Shooting Guard: Jodie Meeks
Jodie Meeks' performance didn't stand out against the Memphis Grizzlies. The 2-guard had a nice game on the boards, as he pulled down five in 26 minutes, but the problem is that those rebounds hardly made up for his efforts on defense.
Memphis isn't just physical when its on defense—it knows how to body up when on offense as well. Meeks had a tough time containing his assignments, and he's a part of the reason the Grizzlies' guards were able to penetrate the paint.
On offense, Meeks couldn't find the bottom of the net until about the eight-minute mark of the fourth quarter. He missed a number of open looks, and he finished just 1-of-5 on the night.
On the season, the 2-guard is hitting 39.5 percent of his shots from behind the arc. On Friday, he missed all four of his deep-range attempts.
Meeks had a night to forget against the Grizzlies, and while he doesn't have to be a superstar, he has to play competent basketball with Metta World Peace out of the lineup.
Small Forward: Kobe Bryant
Coming off a triple-double against the Dallas Mavericks, Kobe Bryant was looking to share the wealth early. He was running the offense with Steve Nash out of the lineup, and he was looking both down low to Dwight Howard and at the elbow to Pau Gasol.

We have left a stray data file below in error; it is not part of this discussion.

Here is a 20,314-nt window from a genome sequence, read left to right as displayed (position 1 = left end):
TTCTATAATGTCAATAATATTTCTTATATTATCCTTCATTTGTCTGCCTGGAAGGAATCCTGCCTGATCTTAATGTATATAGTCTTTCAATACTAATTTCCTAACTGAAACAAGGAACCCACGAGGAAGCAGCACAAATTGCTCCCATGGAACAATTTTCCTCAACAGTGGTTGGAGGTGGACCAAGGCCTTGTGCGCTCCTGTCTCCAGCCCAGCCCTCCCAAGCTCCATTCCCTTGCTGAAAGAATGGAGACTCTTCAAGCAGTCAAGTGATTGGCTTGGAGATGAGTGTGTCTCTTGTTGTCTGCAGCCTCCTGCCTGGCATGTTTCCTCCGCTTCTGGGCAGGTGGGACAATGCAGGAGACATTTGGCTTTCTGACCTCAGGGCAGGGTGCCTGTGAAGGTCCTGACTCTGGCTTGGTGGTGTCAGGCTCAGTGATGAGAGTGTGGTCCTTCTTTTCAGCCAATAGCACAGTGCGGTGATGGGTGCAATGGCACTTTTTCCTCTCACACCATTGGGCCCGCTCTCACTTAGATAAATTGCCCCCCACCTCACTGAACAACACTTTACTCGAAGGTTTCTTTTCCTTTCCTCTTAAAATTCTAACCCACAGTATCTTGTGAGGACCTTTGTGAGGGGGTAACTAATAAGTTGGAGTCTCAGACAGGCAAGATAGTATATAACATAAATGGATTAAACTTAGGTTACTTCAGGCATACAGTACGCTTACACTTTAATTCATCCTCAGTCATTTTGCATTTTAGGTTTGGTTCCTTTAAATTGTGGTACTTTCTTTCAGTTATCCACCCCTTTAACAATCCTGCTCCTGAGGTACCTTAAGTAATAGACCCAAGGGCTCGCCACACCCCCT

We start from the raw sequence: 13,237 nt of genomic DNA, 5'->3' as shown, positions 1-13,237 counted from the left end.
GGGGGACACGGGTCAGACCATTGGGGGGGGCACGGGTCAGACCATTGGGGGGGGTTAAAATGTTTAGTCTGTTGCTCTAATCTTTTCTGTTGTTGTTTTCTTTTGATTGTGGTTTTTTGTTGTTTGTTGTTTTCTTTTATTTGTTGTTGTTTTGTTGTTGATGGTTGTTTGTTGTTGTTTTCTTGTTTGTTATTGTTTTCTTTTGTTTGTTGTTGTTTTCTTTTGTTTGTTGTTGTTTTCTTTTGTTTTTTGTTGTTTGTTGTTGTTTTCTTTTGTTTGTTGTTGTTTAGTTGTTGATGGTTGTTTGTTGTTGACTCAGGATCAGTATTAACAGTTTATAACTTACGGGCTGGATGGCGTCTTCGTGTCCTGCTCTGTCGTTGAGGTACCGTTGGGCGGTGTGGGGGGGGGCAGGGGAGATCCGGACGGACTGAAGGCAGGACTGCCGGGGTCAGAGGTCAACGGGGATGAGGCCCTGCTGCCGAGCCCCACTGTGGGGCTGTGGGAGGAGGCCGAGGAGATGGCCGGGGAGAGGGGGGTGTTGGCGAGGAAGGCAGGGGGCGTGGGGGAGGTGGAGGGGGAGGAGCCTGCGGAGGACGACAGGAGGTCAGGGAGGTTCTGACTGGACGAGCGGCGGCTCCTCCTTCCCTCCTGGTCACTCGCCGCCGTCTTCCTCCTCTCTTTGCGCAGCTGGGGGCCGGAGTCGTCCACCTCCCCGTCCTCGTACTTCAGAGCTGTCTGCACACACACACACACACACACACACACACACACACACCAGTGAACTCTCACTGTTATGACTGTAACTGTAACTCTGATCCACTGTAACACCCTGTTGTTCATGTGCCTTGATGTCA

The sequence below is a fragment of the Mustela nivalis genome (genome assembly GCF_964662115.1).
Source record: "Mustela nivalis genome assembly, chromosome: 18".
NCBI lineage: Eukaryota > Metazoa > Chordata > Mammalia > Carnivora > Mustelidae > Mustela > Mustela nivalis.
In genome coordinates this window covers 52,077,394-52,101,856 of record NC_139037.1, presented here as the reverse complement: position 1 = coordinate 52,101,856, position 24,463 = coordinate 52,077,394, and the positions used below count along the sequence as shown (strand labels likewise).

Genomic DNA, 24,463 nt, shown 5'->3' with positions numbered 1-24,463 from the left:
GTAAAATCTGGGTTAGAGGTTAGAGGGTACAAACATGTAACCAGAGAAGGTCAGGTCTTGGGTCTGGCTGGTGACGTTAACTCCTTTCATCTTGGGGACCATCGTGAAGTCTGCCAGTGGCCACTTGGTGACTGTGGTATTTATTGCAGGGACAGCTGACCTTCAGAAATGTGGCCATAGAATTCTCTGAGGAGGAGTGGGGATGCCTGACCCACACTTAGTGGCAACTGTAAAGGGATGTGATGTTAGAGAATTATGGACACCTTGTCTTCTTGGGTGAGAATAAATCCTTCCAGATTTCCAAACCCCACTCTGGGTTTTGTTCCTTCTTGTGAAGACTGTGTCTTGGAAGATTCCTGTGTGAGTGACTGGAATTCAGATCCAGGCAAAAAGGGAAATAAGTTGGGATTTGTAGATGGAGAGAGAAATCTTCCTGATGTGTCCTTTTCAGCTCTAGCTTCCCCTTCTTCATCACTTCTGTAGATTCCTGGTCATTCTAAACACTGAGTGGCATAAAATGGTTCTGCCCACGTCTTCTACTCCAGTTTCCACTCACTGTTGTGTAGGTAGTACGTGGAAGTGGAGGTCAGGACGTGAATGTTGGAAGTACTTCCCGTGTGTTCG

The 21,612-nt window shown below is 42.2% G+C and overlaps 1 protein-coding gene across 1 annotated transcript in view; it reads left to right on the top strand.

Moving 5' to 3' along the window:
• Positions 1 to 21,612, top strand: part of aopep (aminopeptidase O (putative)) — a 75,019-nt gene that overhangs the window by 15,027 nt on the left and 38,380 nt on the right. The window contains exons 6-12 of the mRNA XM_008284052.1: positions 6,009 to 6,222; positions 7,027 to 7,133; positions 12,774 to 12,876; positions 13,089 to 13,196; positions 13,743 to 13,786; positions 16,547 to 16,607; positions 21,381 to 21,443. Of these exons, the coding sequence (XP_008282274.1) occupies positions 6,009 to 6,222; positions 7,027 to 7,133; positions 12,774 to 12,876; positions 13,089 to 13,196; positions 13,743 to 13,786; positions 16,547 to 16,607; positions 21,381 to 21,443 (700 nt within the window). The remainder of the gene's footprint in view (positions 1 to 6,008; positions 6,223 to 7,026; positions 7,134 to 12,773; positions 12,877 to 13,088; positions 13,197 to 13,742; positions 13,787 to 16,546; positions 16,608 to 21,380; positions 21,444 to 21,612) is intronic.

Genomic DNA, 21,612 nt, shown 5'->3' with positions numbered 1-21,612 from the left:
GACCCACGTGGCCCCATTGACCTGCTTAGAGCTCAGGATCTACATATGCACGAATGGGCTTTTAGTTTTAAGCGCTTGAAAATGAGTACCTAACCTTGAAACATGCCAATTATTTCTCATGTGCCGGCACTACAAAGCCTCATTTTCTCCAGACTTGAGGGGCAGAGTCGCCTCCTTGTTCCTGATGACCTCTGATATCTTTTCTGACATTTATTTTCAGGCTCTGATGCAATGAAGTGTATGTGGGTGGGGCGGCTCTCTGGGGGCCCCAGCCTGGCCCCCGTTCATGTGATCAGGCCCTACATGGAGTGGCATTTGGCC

Bryant began to take over the scoring role when Jerryd Bayless entered the game for the Memphis Grizzlies. Bryant recognized the mismatch, and he took him to the paint on multiple occasions to close out the opening period.
Memphis threw a number of defenders his way throughout the duration of the contest, but nobody seemed to effect him on this night. He was using his crossover to create open looks, and when that didn't work, he spotted up and hit difficult shots under extreme duress.
Where Bryant failed to excel was from deep range. His cold streak from three-point land continued, as he missed all five of his shots in that category.
Bryant finished the game with 24 points on 10-of-23 shooting, and he added nine assists and five rebounds.
Power Forward: Pau Gasol
The Los Angeles Lakers were moving the ball well in the first half, and Pau Gasol was a big reason why.
Like Steve Blake, Gasol isn't going to wow you with his number of assists in this one. The big man collected just three on the night, but it was the quality of his passes that hold more weight than the actual stat.
With Kobe Bryant attracting double-teams, Gasol found himself left alone more than you'd expect. He was smart enough to know when to pass, yet he also torched the defense when it failed to put a hand up on his shot.
When contested, Gasol had trouble hitting inside. The physical nature of the Grizzlies rattled him in the paint, but when he found himself left alone, he took full advantage, scoring 19 points on 57 percent shooting.
As much as Gasol struggled at times to score down low, he did a good job positioning himself for rebounds. He collected nine boards in 36 minutes, which was more than anyone on the Grizzlies was able to grab.
Center: Dwight Howard